Attorney Bill Marler of Marler Clark said Wal-Mart has filed at least two third-party complaints against Primus in California and Wyoming. In Wyoming federal court, Wal-Mart brought a third-party complaint against Jensen Farms, Frontera Produce, Primus and Bio Food Safety. Wal-Mart contends it relied on Primus' food-safety expertise and audits.
Jensen Farms also filed a lawsuit against Primus, assigning its rights in the complaint to plaintiffs in the personal injury lawsuits.
During the Jan. 28, 2014, criminal sentencing hearing of Eric and Ryan Jensen in Denver federal court, some family members of victims called for others in the food chain to be held accountable.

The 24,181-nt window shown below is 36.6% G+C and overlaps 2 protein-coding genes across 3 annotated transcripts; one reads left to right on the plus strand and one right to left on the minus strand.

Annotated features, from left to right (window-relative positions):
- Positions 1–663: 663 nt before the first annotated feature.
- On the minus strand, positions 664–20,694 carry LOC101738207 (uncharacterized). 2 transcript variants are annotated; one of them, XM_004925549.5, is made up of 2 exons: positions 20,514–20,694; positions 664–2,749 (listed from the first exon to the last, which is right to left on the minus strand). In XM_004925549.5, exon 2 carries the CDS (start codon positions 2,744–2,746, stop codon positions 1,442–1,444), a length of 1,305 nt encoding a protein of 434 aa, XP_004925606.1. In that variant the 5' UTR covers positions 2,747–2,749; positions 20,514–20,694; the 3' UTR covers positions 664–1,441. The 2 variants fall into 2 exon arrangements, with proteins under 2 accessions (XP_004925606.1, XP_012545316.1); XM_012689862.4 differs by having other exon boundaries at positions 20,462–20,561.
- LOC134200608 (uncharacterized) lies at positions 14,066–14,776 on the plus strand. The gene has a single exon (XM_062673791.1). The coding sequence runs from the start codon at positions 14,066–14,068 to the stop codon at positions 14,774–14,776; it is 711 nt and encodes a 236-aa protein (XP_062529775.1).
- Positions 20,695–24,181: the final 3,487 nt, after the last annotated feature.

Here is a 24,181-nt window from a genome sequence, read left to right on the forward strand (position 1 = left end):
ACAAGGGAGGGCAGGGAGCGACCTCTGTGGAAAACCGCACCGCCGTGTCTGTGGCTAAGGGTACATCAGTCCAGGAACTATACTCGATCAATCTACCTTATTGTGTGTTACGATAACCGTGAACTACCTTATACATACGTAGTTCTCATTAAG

Falkenstein expressed optimism that the lawsuits would not linger for several more years. But Whittington said he didn't think the cases would be ready for trial until late 2015 or even 2016.
He noted that plaintiffs have amended a number of lawsuits, and lawyers on both sides anticipate that more motions to dismiss claims will be filed by Primus and other defendants.
After discovery has concluded, Whittington said he intends to file summary judgment motions in favor of his client. Such a motion would constitute a request that a judge find as a matter of lawprior to trialthat Primus is not liable to the plaintiff.
Still, the possibility remains that the parties will settle their differences.
"I think it's fair to say the parties are open to continuing the efforts to achieve a resolution of these claims," Falkenstein said.
Last year, $3.8 million was distributed to victims and their families to settle claims filed against Jensen Farms, Bio Food Safety and another company, Pepper Equipment.